Photo of a room with an orange institutional chair. Title lettering like newspaper cut outsSin is Due to Open in a Room Above Kitty’s, Morag Anderson

Fly on the Wall Press, 2021    £6.99

Searching for mercy

In this pamphlet, Morag Anderson writes powerfully about violence using visceral language. The poems gather a strength which speaks of injustice and mental illness. Hit by the explicit cruelty, they could be hard to stomach and, at times, I felt I was flying into a cliff face.

The poem ‘Two Doors Down’ is the first in the collection and sets the tone. It relates the horrific behaviour of a sexual predator. He’s the ‘daftest dad of our street,’ plausible until uncovered:

No-one collected his ashes.
They believe
he is burning yet.

In the title poem the narrator tells her desolate story of isolation and abuse. The world is an unforgiving enemy. She dulls her nights as a sex worker with alcohol while wearing ‘blue for luck’ and despising her client, ‘a rotting carcass’:

There is no animal husbandry
in this meat factory.
I am disposable and new.
An emaciated mare
barely good for glue.

‘Shaping Words’ appears to be a love poem and yet there’s an underlying tension. The night brings the narrator ‘close / to honesty / not shared in daylight’ while her partner sleeps. The words ‘quieten’ and ‘soften’ are followed by images of ‘the wet caramel / of the tree’s rotting stump.’ There is no respite; in hope, and aware of likely pain:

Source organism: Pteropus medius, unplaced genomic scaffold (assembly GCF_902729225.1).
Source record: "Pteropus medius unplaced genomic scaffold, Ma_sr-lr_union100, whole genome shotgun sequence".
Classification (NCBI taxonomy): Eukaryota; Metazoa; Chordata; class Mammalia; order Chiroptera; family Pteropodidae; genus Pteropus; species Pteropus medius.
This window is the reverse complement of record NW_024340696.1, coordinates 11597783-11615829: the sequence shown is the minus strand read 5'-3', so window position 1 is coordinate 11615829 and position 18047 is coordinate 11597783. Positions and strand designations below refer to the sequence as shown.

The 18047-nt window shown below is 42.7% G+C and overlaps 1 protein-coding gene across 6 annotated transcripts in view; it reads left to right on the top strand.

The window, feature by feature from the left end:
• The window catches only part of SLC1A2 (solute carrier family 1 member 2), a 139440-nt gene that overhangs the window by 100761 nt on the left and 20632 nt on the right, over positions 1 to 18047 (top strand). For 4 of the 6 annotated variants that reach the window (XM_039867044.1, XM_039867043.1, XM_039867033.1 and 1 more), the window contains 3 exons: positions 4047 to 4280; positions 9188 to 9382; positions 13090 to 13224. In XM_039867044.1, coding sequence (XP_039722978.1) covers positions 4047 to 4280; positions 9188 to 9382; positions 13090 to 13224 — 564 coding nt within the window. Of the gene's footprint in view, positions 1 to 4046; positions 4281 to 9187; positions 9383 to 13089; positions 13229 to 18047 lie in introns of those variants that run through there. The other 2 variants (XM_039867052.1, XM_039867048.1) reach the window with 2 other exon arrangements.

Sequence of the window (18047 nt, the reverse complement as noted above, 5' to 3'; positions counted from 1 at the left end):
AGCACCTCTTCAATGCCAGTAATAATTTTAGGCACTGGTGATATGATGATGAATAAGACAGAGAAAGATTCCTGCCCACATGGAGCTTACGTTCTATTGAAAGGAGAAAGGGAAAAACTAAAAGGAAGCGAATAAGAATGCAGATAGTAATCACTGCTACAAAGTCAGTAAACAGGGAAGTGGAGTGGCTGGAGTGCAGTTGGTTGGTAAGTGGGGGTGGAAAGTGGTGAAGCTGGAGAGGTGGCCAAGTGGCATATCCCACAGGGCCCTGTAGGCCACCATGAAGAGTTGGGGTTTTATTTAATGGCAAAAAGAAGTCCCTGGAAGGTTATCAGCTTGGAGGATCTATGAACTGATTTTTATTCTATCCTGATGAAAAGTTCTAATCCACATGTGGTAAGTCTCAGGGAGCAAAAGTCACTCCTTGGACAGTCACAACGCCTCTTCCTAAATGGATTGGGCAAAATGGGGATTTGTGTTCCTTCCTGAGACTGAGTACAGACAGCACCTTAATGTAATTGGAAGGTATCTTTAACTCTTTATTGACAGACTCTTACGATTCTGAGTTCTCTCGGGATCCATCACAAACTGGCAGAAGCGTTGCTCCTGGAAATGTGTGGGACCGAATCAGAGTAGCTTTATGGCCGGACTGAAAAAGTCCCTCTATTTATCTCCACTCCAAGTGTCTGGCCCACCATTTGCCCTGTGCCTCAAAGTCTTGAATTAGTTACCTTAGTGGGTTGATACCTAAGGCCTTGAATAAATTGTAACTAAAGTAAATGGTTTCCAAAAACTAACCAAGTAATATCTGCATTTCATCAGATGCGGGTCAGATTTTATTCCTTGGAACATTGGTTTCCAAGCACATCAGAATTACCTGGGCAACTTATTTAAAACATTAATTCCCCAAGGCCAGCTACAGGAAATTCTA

I curve to your back
as a hand cups a flame.

The poem ‘DNR’ begins with lyrical images such as ‘the night succumbs to copper,’ ‘condensed light, distant as heather honey’. The mood ‘changes tack’ in the fourth stanza as death closes in:

The music of monitors
steps up a pace. A timpani
slows, then holds low C.
I run cold water to drown
the sound of relief.

The penultimate poem ‘Kintsugi’ spills over with beautiful lines and is my favourite poem in the pamphlet. It’s a lament poem which celebrates love. Bees’ weight, golden hoops combine with the marvellous image of the heat of the living transferring to the late beloved 

            ploughing through ice fields,
                   sealing the fractures
            with seams
of gold.

Maggie Mackay